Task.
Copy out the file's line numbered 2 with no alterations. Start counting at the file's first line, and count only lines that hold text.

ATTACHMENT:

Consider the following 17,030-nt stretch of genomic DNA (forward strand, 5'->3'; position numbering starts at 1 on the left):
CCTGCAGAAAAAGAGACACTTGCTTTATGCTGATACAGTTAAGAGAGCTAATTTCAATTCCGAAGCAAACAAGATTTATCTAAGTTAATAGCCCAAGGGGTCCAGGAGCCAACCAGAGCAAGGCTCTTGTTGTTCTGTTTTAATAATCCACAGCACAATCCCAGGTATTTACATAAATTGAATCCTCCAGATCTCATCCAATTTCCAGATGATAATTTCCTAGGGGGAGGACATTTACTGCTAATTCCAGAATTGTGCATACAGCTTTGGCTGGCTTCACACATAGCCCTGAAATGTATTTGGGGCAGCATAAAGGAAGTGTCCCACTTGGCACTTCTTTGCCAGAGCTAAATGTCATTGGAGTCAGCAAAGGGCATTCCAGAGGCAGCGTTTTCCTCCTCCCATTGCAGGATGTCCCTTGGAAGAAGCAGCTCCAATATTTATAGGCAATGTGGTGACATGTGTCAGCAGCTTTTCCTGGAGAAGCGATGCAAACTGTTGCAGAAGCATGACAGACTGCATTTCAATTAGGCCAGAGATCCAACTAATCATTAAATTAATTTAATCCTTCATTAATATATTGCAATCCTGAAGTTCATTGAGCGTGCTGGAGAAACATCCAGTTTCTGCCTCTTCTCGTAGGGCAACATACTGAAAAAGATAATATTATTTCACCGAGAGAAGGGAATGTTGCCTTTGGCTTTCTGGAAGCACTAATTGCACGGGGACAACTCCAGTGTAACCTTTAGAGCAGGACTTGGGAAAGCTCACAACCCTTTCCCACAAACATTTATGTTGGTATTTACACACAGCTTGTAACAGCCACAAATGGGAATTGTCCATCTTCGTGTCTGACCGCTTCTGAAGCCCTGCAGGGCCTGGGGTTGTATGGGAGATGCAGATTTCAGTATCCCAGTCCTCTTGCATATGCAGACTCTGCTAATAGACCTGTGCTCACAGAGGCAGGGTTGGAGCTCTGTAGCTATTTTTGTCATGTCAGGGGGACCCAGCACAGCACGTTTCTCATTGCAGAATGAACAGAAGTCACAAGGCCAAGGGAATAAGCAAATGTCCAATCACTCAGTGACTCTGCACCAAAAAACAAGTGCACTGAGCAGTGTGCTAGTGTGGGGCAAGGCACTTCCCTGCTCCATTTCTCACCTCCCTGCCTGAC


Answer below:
CCTGCAGAAAAAGAGACACTTGCTTTATGCTGATACAGTTAAGAGAGCTAATTTCAATTCCGAAGCAAACAAGATTTATCTAAGTTAATAGCCCAAGGGGTCCAGGAGCCAACCAGAGCAAGGCTCTTGTTGTTCTGTTTTAATAATCCACAGCACAATCCCAGGTATTTACATAAATTGAATCCTCCAGATCTCATCCAATTTCCAGATGATAATTTCCTAGGGGGAGGACATTTACTGCTAATTCCAGAATTGTGCATACAGCTTTGGCTGGCTTCACACATAGCCCTGAAATGTATTTGGGGCAGCATAAAGGAAGTGTCCCACTTGGCACTTCTTTGCCAGAGCTAAATGTCATTGGAGTCAGCAAAGGGCATTCCAGAGGCAGCGTTTTCCTCCTCCCATTGCAGGATGTCCCTTGGAAGAAGCAGCTCCAATATTTATAGGCAATGTGGTGACATGTGTCAGCAGCTTTTCCTGGAGAAGCGATGCAAACTGTTGCAGAAGCATGACAGACTGCATTTCAATTAGGCCAGAGATCCAACTAATCATTAAATTAATTTAATCCTTCATTAATATATTGCAATCCTGAAGTTCATTGAGCGTGCTGGAGAAACATCCAGTTTCTGCCTCTTCTCGTAGGGCAACATACTGAAAAAGATAATATTATTTCACCGAGAGAAGGGAATGTTGCCTTTGGCTTTCTGGAAGCACTAATTGCACGGGGACAACTCCAGTGTAACCTTTAGAGCAGGACTTGGGAAAGCTCACAACCCTTTCCCACAAACATTTATGTTGGTATTTACACACAGCTTGTAACAGCCACAAATGGGAATTGTCCATCTTCGTGTCTGACCGCTTCTGAAGCCCTGCAGGGCCTGGGGTTGTATGGGAGATGCAGATTTCAGTATCCCAGTCCTCTTGCATATGCAGACTCTGCTAATAGACCTGTGCTCACAGAGGCAGGGTTGGAGCTCTGTAGCTATTTTTGTCATGTCAGGGGGACCCAGCACAGCACGTTTCTCATTGCAGAATGAACAGAAGTCACAAGGCCAAGGGAATAAGCAAATGTCCAATCACTCAGTGACTCTGCACCAAAAAACAAGTGCACTGAGCAGTGTGCTAGTGTGGGGCAAGGCACTTCCCTGCTCCATTTCTCACCTCCCTGCCTGAC